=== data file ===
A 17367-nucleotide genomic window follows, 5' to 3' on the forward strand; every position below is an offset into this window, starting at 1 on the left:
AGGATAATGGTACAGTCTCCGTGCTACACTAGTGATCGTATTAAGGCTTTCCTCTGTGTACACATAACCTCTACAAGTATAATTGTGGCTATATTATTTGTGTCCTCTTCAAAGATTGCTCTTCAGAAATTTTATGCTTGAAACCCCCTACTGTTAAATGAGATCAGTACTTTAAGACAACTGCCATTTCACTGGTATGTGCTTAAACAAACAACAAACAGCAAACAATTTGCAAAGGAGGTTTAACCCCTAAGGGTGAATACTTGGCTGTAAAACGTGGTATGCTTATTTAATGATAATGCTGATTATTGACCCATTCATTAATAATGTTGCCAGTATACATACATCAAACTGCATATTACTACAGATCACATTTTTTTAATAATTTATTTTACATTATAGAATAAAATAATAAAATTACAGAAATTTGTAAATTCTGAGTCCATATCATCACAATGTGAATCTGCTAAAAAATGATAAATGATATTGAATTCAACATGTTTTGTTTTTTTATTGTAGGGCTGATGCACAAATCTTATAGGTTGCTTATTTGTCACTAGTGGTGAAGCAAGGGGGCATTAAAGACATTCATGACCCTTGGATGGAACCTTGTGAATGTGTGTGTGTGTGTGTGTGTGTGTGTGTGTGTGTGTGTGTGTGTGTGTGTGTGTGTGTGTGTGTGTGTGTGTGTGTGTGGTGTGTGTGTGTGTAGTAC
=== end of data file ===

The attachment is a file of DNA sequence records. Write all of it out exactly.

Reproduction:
A 17367-nucleotide genomic window follows, 5' to 3' on the forward strand; every position below is an offset into this window, starting at 1 on the left:
AGGATAATGGTACAGTCTCCGTGCTACACTAGTGATCGTATTAAGGCTTTCCTCTGTGTACACATAACCTCTACAAGTATAATTGTGGCTATATTATTTGTGTCCTCTTCAAAGATTGCTCTTCAGAAATTTTATGCTTGAAACCCCCTACTGTTAAATGAGATCAGTACTTTAAGACAACTGCCATTTCACTGGTATGTGCTTAAACAAACAACAAACAGCAAACAATTTGCAAAGGAGGTTTAACCCCTAAGGGTGAATACTTGGCTGTAAAACGTGGTATGCTTATTTAATGATAATGCTGATTATTGACCCATTCATTAATAATGTTGCCAGTATACATACATCAAACTGCATATTACTACAGATCACATTTTTTTAATAATTTATTTTACATTATAGAATAAAATAATAAAATTACAGAAATTTGTAAATTCTGAGTCCATATCATCACAATGTGAATCTGCTAAAAAATGATAAATGATATTGAATTCAACATGTTTTGTTTTTTTATTGTAGGGCTGATGCACAAATCTTATAGGTTGCTTATTTGTCACTAGTGGTGAAGCAAGGGGGCATTAAAGACATTCATGACCCTTGGATGGAACCTTGTGAATGTGTGTGTGTGTGTGTGTGTGTGTGTGTGTGTGTGTGTGTGTGTGTGTGTGTGTGTGTGTGTGTGTGTGTGTGTGTGTGGTGTGTGTGTGTGTAGTAC